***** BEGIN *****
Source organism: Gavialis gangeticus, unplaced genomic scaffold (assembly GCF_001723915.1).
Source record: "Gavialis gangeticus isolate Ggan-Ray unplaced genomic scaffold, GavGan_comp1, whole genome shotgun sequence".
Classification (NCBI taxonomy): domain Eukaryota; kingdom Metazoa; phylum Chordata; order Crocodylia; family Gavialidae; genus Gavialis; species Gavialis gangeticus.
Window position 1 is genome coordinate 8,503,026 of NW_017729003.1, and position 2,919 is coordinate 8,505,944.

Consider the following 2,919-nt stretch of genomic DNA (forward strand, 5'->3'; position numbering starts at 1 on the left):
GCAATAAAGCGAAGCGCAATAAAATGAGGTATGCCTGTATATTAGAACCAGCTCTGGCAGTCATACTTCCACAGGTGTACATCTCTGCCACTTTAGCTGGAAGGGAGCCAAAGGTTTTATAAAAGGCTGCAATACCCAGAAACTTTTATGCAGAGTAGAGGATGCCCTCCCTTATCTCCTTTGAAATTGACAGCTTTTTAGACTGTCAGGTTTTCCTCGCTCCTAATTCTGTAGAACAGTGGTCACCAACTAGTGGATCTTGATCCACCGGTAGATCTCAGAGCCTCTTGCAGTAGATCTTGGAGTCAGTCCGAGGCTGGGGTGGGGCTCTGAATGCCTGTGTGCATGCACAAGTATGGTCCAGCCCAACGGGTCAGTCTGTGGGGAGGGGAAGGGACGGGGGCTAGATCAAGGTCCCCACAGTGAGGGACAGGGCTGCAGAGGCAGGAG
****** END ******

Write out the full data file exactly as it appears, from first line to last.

Source organism: Gavialis gangeticus, unplaced genomic scaffold (assembly GCF_001723915.1).
Source record: "Gavialis gangeticus isolate Ggan-Ray unplaced genomic scaffold, GavGan_comp1, whole genome shotgun sequence".
Classification (NCBI taxonomy): domain Eukaryota; kingdom Metazoa; phylum Chordata; order Crocodylia; family Gavialidae; genus Gavialis; species Gavialis gangeticus.
Window position 1 is genome coordinate 8,503,026 of NW_017729003.1, and position 2,919 is coordinate 8,505,944.

Consider the following 2,919-nt stretch of genomic DNA (forward strand, 5'->3'; position numbering starts at 1 on the left):
GCAATAAAGCGAAGCGCAATAAAATGAGGTATGCCTGTATATTAGAACCAGCTCTGGCAGTCATACTTCCACAGGTGTACATCTCTGCCACTTTAGCTGGAAGGGAGCCAAAGGTTTTATAAAAGGCTGCAATACCCAGAAACTTTTATGCAGAGTAGAGGATGCCCTCCCTTATCTCCTTTGAAATTGACAGCTTTTTAGACTGTCAGGTTTTCCTCGCTCCTAATTCTGTAGAACAGTGGTCACCAACTAGTGGATCTTGATCCACCGGTAGATCTCAGAGCCTCTTGCAGTAGATCTTGGAGTCAGTCCGAGGCTGGGGTGGGGCTCTGAATGCCTGTGTGCATGCACAAGTATGGTCCAGCCCAACGGGTCAGTCTGTGGGGAGGGGAAGGGACGGGGGCTAGATCAAGGTCCCCACAGTGAGGGACAGGGCTGCAGAGGCAGGAG